In 2015 my friend Rosie did a challenge a month in order to raise money for The Lullaby Trust. Whilst planning her May challenge, she sent me a link to the ‘Iceland OMM‘. I’d barely opened the link before I replied “Let’s do it.”
Now I wasn’t that familiar with the OMM – the Original Mountain Marathon – as an event, but I’d seen it as a kit brand. Every year a few hundred people in bright lycra run around a remote part of the UK, trying to collect as many checkpoints in the time available, camping overnight. It’s traditional for it to rain.
OMM Iceland – as the name implies – is the same idea but held in a remote part of Iceland. Bearing in mind that ‘remote’ describes about 99% of the country.
It was a much smaller scale event than the UK version, with 24 people in teams of 2, and it was only the second year of their expansion. It felt more like a group of friends on an epic weekender rather than a corporate money-making scheme, which I find some of these types of events can feel like.
With the cheap flights only being once a week, we decided to make a week’s holiday out of it. We spent a couple of days exploring Reykjavik beforehand, then met up with two guys on the Friday evening who were also doing the OMM and had hired a car, so after the awkward glances of do-they-look-like-the-sort-of-people-doing-the-OMM, they gave us a lift to the start site a few hours from the city.
The start was on the south coast of Iceland on a black volcanic beach. This was pretty cool, but it meant no protection from the Atlantic storm rolling in overnight – surviving the first night camping felt like an achievement in itself. The wind and rain were so loud, and I had to keep checking the tent was still grounded. Combined with the midnight sun, this didn’t make for a great night’s sleep.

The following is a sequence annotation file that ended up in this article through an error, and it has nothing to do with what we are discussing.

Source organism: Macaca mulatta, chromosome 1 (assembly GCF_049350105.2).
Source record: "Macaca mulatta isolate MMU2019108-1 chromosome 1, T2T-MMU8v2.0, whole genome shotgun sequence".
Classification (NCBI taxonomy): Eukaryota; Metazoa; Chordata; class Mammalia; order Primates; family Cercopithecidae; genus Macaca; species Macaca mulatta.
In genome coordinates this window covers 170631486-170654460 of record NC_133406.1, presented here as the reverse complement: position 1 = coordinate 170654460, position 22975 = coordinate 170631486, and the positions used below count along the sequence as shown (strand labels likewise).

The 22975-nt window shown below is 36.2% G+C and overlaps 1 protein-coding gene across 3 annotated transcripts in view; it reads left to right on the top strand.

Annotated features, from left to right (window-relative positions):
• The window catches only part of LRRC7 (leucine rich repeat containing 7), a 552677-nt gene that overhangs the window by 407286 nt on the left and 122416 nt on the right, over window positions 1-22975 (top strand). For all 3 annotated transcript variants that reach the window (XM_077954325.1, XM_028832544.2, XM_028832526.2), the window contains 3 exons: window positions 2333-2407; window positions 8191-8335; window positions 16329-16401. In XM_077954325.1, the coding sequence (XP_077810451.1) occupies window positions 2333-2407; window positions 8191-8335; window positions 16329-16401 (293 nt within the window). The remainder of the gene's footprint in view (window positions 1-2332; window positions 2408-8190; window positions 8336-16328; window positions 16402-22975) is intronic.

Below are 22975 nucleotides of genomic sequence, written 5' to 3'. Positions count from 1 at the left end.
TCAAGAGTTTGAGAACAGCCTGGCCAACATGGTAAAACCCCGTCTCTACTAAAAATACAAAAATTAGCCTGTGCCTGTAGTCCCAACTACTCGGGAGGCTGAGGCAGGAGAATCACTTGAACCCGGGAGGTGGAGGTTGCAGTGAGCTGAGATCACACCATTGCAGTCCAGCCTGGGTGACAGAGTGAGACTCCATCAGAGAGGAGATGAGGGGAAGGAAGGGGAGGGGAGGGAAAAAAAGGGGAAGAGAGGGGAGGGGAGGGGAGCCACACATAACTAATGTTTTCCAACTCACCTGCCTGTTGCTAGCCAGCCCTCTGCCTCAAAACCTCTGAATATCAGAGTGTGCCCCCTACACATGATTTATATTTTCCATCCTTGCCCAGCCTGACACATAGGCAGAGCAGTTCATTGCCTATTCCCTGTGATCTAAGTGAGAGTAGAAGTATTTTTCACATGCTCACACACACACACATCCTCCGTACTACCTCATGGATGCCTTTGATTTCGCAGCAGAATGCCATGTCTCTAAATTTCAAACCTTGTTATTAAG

Finally it was time to get up, and we found we were the only tent left – everyone else had abandoned to sleep in their cars instead. Breakfast was porridge mixed with nutella – we’d hoarded those single-serving packets you get at hotels – and/or peanut butter.
10 minutes before our start times we were given our map with the checkpoints circled and the overnight campsite. The maps were pretty lacking in detail, and gave contour lines and colour of the terrain, and marks of hot springs. Teams then had to quickly make a strategy for the next 2 days – we would finish back at the start, so it was no good getting all the checkpoints nearby on the 1st day, leaving none to pick up on the return loop. Each checkpoint was worth a different level of points depending on it’s location: on an easy slope in the open = 20 points, between two mountain ridges, lava fields, and hot springs = 60 points.
We looked around at the other teams taking it rather seriously. My knee injury meant we couldn’t be competitive, so we were just there to have fun. As such, we made our goal for the 1st day to get the checkpoint that was in a volcano. On the other side of the map. But in a volcano.
My knee injury meant the plan was to walk most of it, but we wanted to start off running for a bit, so after some last wishes of good luck from the run directors, we jogged off along a volcanic track heading inland, and into the Icelandic wilderness.
It was a different kind of wilderness than any I’d been in before. There were no trees. You don’t really appreciate how much trees contribute to the landscape until they aren’t any. The largest animals were slugs. There were holes in the ground with no obvious bottom. The only sounds were our own panting as we climbed up the mountains.